A New US Agenda for Central America
No “magic bullet” will solve the problems facing the “Northern Triangle” countries of El Salvador, Guatemala, and Honduras. Only political will from the three governments, buy-in from societal stakeholders, and an extended commitment from the US and others can do that.
WASHINGTON, DC – Most undocumented migrants crossing the United States’ southern border come from three small countries: El Salvador, Guatemala, and Honduras. Known collectively as Central America’s “Northern Triangle,” these countries will receive an outsized amount of attention from US President-elect Joe Biden’s incoming administration.
In the past 70 years, the US has had a sporadic relationship with the three countries, tending to focus on the region only when a crisis emerges. The main drivers of forced migration from the Northern Triangle – lack of jobs, weak citizen security, and bad governance – are the same ones that fuel the phenomenon in Africa, Asia, and the Middle East. Economic growth can help reduce migration: evidence suggests that interest in emigrating drops significantly when a country’s GNP per capita reaches about $8,000. Guatemala and El Salvador currently have a GNP per capita of around $4,000, with Honduras further behind at about $2,500.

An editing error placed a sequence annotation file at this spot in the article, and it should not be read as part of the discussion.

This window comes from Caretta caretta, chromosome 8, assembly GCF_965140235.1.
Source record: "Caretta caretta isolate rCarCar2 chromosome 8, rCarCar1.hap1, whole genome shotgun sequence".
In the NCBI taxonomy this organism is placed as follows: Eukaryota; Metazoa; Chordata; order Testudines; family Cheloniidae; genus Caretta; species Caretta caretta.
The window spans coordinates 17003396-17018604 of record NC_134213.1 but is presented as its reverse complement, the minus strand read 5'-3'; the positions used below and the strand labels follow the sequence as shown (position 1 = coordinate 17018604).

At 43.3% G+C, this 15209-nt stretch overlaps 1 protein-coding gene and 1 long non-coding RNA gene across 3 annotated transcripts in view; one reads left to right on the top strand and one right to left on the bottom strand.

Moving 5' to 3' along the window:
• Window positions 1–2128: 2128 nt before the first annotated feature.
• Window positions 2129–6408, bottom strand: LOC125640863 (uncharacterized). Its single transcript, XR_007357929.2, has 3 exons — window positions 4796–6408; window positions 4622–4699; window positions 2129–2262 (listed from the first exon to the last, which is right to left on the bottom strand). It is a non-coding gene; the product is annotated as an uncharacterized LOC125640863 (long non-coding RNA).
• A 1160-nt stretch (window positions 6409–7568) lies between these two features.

Biden is himself no stranger to the region. As vice president under President Barack Obama, he was charged with leading the Alliance for Prosperity (A4P) initiative, which the US put together with the governments of El Salvador, Guatemala, and Honduras in response to a 2014 migrant crisis on the US’ southern border. Vice President Biden made at least three trips to the Northern Triangle. The A4P also established a security initiative.